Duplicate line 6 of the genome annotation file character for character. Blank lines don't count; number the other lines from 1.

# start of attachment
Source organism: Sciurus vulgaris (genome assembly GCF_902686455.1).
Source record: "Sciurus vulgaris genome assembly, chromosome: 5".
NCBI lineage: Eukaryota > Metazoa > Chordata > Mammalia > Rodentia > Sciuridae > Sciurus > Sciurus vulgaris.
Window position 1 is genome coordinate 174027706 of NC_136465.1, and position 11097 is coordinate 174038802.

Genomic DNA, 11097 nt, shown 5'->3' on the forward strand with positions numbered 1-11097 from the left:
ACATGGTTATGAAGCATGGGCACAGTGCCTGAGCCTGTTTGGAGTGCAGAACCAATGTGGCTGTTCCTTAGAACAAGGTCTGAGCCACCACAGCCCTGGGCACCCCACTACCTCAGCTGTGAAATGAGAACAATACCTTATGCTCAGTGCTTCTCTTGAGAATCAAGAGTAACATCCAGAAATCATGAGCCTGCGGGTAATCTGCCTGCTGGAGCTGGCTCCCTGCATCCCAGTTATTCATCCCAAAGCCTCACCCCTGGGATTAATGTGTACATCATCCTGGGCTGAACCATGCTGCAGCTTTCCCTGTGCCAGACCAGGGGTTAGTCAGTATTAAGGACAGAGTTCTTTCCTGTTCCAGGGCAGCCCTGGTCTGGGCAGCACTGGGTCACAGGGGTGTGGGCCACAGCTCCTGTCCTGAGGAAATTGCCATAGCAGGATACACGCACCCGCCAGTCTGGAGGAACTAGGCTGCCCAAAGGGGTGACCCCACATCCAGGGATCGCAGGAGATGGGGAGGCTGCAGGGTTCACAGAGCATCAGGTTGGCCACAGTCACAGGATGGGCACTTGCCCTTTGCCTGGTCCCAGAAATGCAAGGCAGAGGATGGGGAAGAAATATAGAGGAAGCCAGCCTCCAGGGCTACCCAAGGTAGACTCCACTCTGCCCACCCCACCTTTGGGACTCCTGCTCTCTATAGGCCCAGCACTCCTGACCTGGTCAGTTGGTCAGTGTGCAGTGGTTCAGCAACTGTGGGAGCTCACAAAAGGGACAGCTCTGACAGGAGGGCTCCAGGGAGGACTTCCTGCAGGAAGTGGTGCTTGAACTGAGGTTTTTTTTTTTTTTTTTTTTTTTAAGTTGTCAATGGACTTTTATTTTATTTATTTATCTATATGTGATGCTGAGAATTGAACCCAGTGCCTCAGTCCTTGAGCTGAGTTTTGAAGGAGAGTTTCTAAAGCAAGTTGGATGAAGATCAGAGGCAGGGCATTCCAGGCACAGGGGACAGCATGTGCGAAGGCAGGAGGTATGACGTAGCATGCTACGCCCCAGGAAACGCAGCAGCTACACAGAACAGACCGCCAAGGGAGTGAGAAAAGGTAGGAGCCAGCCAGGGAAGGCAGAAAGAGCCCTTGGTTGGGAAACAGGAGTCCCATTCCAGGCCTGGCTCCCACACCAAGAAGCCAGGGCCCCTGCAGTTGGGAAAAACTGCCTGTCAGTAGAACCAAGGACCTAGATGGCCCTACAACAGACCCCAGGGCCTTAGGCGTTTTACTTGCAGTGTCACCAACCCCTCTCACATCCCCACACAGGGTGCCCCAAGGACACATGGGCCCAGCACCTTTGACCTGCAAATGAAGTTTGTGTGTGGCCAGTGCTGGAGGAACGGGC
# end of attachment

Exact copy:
ACATGGTTATGAAGCATGGGCACAGTGCCTGAGCCTGTTTGGAGTGCAGAACCAATGTGGCTGTTCCTTAGAACAAGGTCTGAGCCACCACAGCCCTGGGCACCCCACTACCTCAGCTGTGAAATGAGAACAATACCTTATGCTCAGTGCTTCTCTTGAGAATCAAGAGTAACATCCAGAAATCATGAGCCTGCGGGTAATCTGCCTGCTGGAGCTGGCTCCCTGCATCCCAGTTATTCATCCCAAAGCCTCACCCCTGGGATTAATGTGTACATCATCCTGGGCTGAACCATGCTGCAGCTTTCCCTGTGCCAGACCAGGGGTTAGTCAGTATTAAGGACAGAGTTCTTTCCTGTTCCAGGGCAGCCCTGGTCTGGGCAGCACTGGGTCACAGGGGTGTGGGCCACAGCTCCTGTCCTGAGGAAATTGCCATAGCAGGATACACGCACCCGCCAGTCTGGAGGAACTAGGCTGCCCAAAGGGGTGACCCCACATCCAGGGATCGCAGGAGATGGGGAGGCTGCAGGGTTCACAGAGCATCAGGTTGGCCACAGTCACAGGATGGGCACTTGCCCTTTGCCTGGTCCCAGAAATGCAAGGCAGAGGATGGGGAAGAAATATAGAGGAAGCCAGCCTCCAGGGCTACCCAAGGTAGACTCCACTCTGCCCACCCCACCTTTGGGACTCCTGCTCTCTATAGGCCCAGCACTCCTGACCTGGTCAGTTGGTCAGTGTGCAGTGGTTCAGCAACTGTGGGAGCTCACAAAAGGGACAGCTCTGACAGGAGGGCTCCAGGGAGGACTTCCTGCAGGAAGTGGTGCTTGAACTGAGGTTTTTTTTTTTTTTTTTTTTTTTAAGTTGTCAATGGACTTTTATTTTATTTATTTATCTATATGTGATGCTGAGAATTGAACCCAGTGCCTCAGTCCTTGAGCTGAGTTTTGAAGGAGAGTTTCTAAAGCAAGTTGGATGAAGATCAGAGGCAGGGCATTCCAGGCACAGGGGACAGCATGTGCGAAGGCAGGAGGTATGACGTAGCATGCTACGCCCCAGGAAACGCAGCAGCTACACAGAACAGACCGCCAAGGGAGTGAGAAAAGGTAGGAGCCAGCCAGGGAAGGCAGAAAGAGCCCTTGGTTGGGAAACAGGAGTCCCATTCCAGGCCTGGCTCCCACACCAAGAAGCCAGGGCCCCTGCAGTTGGGAAAAACTGCCTGTCAGTAGAACCAAGGACCTAGATGGCCCTACAACAGACCCCAGGGCCTTAGGCGTTTTACTTGCAGTGTCACCAACCCCTCTCACATCCCCACACAGGGTGCCCCAAGGACACATGGGCCCAGCACCTTTGACCTGCAAATGAAGTTTGTGTGTGGCCAGTGCTGGAGGAACGGGC